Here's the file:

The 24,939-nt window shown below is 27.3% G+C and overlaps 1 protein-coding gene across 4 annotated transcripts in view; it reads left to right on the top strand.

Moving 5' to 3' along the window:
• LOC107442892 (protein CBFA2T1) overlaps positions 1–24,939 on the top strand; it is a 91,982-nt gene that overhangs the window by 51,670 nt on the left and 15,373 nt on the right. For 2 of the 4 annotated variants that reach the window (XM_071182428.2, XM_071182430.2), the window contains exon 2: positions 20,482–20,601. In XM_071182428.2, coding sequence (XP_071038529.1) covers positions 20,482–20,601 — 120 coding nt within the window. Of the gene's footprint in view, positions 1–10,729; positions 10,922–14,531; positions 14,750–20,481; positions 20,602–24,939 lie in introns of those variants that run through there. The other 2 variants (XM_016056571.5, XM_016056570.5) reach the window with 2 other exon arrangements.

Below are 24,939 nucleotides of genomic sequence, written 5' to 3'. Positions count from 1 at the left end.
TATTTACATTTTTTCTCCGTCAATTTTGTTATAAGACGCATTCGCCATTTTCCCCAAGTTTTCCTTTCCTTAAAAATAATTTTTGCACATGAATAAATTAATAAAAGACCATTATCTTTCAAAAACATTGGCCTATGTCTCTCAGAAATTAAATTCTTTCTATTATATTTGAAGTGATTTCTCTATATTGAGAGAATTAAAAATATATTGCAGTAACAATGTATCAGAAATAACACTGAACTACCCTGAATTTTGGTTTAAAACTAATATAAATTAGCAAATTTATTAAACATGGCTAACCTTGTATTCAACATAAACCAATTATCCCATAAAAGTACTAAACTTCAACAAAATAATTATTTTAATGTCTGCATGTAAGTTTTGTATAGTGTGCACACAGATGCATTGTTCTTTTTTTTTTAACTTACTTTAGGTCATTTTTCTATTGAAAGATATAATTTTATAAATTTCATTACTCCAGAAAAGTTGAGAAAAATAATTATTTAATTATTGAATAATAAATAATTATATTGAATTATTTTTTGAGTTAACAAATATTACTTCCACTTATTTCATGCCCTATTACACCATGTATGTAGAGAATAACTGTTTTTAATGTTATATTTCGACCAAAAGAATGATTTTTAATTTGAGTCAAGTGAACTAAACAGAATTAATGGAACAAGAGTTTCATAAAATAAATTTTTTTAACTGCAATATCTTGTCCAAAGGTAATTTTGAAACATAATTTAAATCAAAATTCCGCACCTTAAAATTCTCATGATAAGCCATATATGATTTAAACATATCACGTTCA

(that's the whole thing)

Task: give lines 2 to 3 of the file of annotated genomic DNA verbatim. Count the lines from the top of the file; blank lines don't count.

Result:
Moving 5' to 3' along the window:
• LOC107442892 (protein CBFA2T1) overlaps positions 1–24,939 on the top strand; it is a 91,982-nt gene that overhangs the window by 51,670 nt on the left and 15,373 nt on the right. For 2 of the 4 annotated variants that reach the window (XM_071182428.2, XM_071182430.2), the window contains exon 2: positions 20,482–20,601. In XM_071182428.2, coding sequence (XP_071038529.1) covers positions 20,482–20,601 — 120 coding nt within the window. Of the gene's footprint in view, positions 1–10,729; positions 10,922–14,531; positions 14,750–20,481; positions 20,602–24,939 lie in introns of those variants that run through there. The other 2 variants (XM_016056571.5, XM_016056570.5) reach the window with 2 other exon arrangements.